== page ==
To convert this number into decimal we need to understand what each 1 represents.

If we write the column values above the numbers then it becomes easy to convert the binary number to decimal.

#### Decimal to Binary Conversion Example

A final larger example convert decimal 200 to binary code

200=128+64+8=27+ 26+ 23 =11001000

Once you are happy with the process then you can use a binary to decimal calculator like the one on windows.

This converts binary numbers to decimal and this converts decimal numbers to binary A hexadecimal number (base 16) requires 4 bits and and has a maximum value of 15. It uses the symbols 0-9,A,B,C,D,E,F.

They are represented in binary form as follows:

0000=0
0001=1
0010=2
0011=3
0100=4
..
1010=A
1011=B
1100=C
1101=D
1110=E
1111=F

A byte (8 bits) can be represented as two hexadecimal numbers.

so

FF=binary 11111111 and decimal 255

F0=11110000 binary and decimal 240

### Video

I produced a video that covers the above if you prefer videos- Understanding Binary numbers video

### Workbook

This tutorial is available in pdf format as a workbook and includes more examples. There is a feedback page included with the download were you can comment and request additional help if required. Resources and Related Articles:

1. Tim says:

I believe in more examples he says do the 1011 binary = 1*1+1*2+0*4+1*8=11
is wrong I believe it should be
1*1+0*2+1*4+1*8=13

1. steve says:

Hi
The answer is correct there are no 4s.
Rgds
Steve

1. T says:

My mistake I figured out where I went wrong also another question under 8 bit numbers is the 2^3 in the right place on the 01101011?

2. T says:

Just looks like the 2^3 should have been 2^2

1. steve says:

Tks
Well spotted
Rgds
Steve

2. loren says:

Thanks! Appreciate it! need much more help & will get your workbook in future.

3. Carl says:

Man this helped a ton! If you read it slowly and try the examples it will bring everything together.

4. USER says:

I have now understood the binary topic, thank you very much!

5. Gracie says:

Thanks so much, it helped me a lot. I almost gave up on the course. I have a question though, how do I know the binary numbers in letters e.g the world hello. How can I come up with the numbers

1. steve says:

All of the alphabet uses the ascii code so if you look at an ascii table you should see the binary for each letter
https://www.ascii-code.com/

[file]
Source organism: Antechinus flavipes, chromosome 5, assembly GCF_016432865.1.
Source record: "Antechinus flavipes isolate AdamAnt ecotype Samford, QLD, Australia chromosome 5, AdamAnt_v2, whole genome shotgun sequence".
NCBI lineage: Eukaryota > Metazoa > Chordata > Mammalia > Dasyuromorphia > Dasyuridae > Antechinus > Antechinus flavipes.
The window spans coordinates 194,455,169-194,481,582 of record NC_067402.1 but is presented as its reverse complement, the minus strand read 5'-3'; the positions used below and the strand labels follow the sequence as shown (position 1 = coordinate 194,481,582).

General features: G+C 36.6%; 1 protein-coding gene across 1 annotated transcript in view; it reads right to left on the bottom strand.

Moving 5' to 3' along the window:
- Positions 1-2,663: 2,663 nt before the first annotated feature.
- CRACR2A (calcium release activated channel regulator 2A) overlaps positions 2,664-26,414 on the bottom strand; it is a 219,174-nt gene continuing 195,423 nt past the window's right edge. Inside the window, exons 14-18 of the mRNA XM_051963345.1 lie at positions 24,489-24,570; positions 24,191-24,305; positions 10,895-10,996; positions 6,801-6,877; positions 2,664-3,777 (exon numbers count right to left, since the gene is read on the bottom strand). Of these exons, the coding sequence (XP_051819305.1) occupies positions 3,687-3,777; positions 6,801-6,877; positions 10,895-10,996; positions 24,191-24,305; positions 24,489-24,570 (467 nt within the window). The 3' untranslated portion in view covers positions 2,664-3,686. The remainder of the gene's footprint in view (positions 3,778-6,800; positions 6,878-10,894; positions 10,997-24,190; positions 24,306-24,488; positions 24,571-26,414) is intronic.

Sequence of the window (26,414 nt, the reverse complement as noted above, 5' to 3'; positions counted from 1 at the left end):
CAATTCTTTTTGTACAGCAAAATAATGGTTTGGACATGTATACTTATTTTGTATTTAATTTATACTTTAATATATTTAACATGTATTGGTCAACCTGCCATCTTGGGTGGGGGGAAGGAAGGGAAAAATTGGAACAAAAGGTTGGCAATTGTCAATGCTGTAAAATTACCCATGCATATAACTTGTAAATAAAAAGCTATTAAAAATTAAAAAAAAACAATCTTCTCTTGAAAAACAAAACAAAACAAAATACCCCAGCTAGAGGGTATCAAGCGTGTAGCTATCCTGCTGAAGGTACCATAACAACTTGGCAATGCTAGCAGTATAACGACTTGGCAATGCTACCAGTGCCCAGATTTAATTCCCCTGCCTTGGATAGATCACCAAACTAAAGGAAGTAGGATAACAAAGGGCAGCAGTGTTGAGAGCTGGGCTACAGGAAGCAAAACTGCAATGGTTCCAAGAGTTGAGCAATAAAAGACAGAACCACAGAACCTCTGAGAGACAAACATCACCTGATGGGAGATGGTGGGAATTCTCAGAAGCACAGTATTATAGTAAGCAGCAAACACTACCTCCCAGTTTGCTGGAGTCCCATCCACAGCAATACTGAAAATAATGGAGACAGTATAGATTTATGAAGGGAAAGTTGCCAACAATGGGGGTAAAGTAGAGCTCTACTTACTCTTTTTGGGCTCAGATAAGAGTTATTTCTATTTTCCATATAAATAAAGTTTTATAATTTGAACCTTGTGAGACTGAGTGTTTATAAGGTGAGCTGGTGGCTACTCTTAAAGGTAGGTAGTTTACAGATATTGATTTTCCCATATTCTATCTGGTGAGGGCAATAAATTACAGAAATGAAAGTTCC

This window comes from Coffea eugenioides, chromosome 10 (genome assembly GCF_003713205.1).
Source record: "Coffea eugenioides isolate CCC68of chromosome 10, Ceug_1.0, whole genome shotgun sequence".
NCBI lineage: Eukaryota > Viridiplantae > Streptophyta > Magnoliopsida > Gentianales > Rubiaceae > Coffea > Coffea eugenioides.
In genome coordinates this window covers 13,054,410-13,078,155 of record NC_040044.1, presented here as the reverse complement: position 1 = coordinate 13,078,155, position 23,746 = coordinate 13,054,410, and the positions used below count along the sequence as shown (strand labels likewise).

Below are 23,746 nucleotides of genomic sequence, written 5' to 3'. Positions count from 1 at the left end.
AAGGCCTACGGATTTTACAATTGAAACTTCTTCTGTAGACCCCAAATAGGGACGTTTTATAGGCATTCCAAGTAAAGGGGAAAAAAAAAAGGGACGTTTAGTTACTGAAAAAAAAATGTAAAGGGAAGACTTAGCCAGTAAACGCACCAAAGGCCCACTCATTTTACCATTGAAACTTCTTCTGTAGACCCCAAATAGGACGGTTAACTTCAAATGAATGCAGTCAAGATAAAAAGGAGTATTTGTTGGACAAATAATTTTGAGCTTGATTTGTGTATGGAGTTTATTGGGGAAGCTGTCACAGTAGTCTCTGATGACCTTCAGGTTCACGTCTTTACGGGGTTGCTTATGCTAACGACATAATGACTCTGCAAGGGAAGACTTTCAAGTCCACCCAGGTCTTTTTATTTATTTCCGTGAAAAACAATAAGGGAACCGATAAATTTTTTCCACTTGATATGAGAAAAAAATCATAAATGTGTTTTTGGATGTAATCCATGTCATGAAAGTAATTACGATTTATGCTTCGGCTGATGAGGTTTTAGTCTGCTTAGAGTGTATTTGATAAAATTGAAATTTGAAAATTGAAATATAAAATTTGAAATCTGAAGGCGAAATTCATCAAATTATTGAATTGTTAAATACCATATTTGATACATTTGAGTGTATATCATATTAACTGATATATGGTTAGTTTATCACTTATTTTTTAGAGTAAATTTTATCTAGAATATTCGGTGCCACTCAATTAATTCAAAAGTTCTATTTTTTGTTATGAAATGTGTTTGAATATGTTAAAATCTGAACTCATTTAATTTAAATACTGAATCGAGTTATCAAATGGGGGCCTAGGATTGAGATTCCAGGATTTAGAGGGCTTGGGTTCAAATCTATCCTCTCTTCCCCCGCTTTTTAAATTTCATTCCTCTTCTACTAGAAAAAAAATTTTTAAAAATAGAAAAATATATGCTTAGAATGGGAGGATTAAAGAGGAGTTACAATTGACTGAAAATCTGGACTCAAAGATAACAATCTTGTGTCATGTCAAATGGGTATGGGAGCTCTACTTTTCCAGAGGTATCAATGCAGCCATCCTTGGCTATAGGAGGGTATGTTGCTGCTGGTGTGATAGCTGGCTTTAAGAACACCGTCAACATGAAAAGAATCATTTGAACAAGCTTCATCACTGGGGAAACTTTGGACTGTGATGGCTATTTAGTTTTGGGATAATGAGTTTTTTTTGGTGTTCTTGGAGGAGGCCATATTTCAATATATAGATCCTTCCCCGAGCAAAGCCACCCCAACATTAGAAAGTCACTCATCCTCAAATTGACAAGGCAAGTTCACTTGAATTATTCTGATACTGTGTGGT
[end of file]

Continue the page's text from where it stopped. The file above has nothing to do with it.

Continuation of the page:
rgds
steve

6. Steve Hall says:

54 years old Freshman. Currently enrolled at Northwest Louisiana technical Community College.
Instrumentation & Electrical Technology. Just wanted say appreciate the information found on this site.

7. Italo says:

You added an extra 1 at the end of this expression 1*128 +1*64+1*32+1*16+1*8+1*4+1*2+1+1. Or am I wrong?

Also, in this expression 1*1 +1*2+0*4=1*8+0*16=1*32+1*64+0*128, I guess the equals (=) are incorrected. They have to be a plus sign (+), don’t they?

1. steve says:

Tks for pointing out those mistakes I have corrected the tutorial.
Rgds
Steve

8. James says:

Thanks for putting this together Steve. I found this very useful.

9. Josh says:

Struggling to figure binary numbers out for my Networking class and am about to just give up and take an F. Which will, in turn, cast serious doubts on whether or not I’m meant to be an IT major. This came natural to most of the other students. All except for me with my number dyslexia issues and difficulties with math in general, that is….. Thanks for trying to help some of us figure this enigma out though.

1. steve says:

No problem hope you managed to grasp it.
Rgds
Steve

10. TURNER says:

this is cool

11. Keith Harding says:

How do you work out decimal 1961 to binary

1. steve says:

rgds
steve

12. D says:

Does not make any sense at all.

1. Lee says:

Thank god im not the only one ! .. i wanted it explained in a way my ADHD , OCD and Autistic head could understand , Like Explain why it is what it is …

1. Ransh says:

Since for conversion of decimal to binary highest power of 2 is subtracted….So in this case highest power that can be subtracted is 2^(10) which is 1024 near to 1096…that’s why sir directly wrote 1024….and 2^9 is 512 , 2^8 256..that’s why sir showed u the process… what number to subtract…

13. Bhargav says:

Thankyou very much sir…. I’m beyond happy.

14. olivier ged says:

thanks.
Question 8 should be:

What is FE in decimal.

1. steve says:

Hi
Tks for pointing it out I have changed it.
Rgds
Steve

15. Ikpe says:

Tried in the explanation
Thank you sir

16. christopher l Tweed Sr says:

i think i need a mathmatical sheet cheat this binary code is giving me serious anger lssues

17. Zabihullah Ibrahimi Afghan says:

Thank you sir

18. Linda says:

This is so amazing